The last piece of evidence that Suh believes demonstrates Judge Morrissey's bias is the length of his sentence. After finding that Suh was eligible for the death penalty, Judge Morrissey sentenced him to 80 years for first-degree murder and 20 years for armed robbery, to be served consecutively. (Resp's Ex. F, at 23.) The appellate court affirmed Judge Morrissey's sentences but ruled that they should be served concurrently. (Id. at 46-52.) Suh points to statistics that he claims show that his sentence was much higher than the typical sentence imposed at the time for murder, both in Illinois and the United States as a whole. (Petr's Pet. at 8.) This evidence is simply not convincing. First, the state statistics include all first-degree murders, not just death-eligible ones, and the countrywide statistics are not even limited to first-degree murders. (Petr's Ex. G, Ex. H.) In addition, sentencing decisions are based on individual circumstances, People v. Fern, 189 Ill.2d 48, 55, 723 N.E.2d 207, 210 (1999), so there is nothing inherently unusual about a specific sentence being longer than average, especially where that sentence was affirmed on appeal, (Resp's Ex. F, at 46-50). Judge Morrissey's sentencing decision simply does not suggest bias.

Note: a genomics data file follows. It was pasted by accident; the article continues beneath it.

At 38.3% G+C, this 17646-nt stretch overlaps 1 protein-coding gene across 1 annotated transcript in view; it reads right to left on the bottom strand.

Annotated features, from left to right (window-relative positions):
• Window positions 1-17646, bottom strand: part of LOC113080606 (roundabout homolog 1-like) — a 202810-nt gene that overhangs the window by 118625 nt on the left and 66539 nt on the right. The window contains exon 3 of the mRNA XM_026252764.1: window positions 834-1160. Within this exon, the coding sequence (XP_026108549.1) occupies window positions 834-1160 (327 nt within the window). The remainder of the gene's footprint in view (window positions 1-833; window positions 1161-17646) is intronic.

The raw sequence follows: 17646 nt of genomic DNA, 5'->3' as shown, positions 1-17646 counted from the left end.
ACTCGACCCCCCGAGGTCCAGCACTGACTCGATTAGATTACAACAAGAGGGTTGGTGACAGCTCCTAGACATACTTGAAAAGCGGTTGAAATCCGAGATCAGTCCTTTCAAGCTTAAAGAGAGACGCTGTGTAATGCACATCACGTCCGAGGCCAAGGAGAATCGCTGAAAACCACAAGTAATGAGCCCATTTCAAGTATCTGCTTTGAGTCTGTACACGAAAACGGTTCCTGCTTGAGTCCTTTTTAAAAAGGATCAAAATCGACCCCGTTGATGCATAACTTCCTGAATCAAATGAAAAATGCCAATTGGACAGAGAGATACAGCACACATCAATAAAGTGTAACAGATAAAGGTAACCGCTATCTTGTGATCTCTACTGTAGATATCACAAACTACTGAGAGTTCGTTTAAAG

vii. The Evidence as a Whole
In sum, the inconsistencies and evidence that Suh highlights amount to very little. Suh's evidence simply does not require the court to conclude that some untoward relationship is being hidden. The evidence, considered as a whole, does not point to anything beyond the state court's original determination of the circumstances. Judge Morrissey is a casual acquaintance of William Divane. The two know each other but are not particularly close. Judge Morrissey is a more distant acquaintance of Judge Divane. They have almost surely met on a few occasions in professional settings, but do not know each other well. These tangential relationships are nowhere near the close connection that would require recusal under the Due Process Clause. Moreover, no evidence suggests that Judge Morrissey even knew that either of his passing acquaintances were related to Robert O'Dubaine. The court will not presume that a judge's relationship created an unreasonably high temptation for bias when there is no evidence that the judge was even aware of the purported relationship. Accordingly, Suh's request for relief based on judicial bias is denied.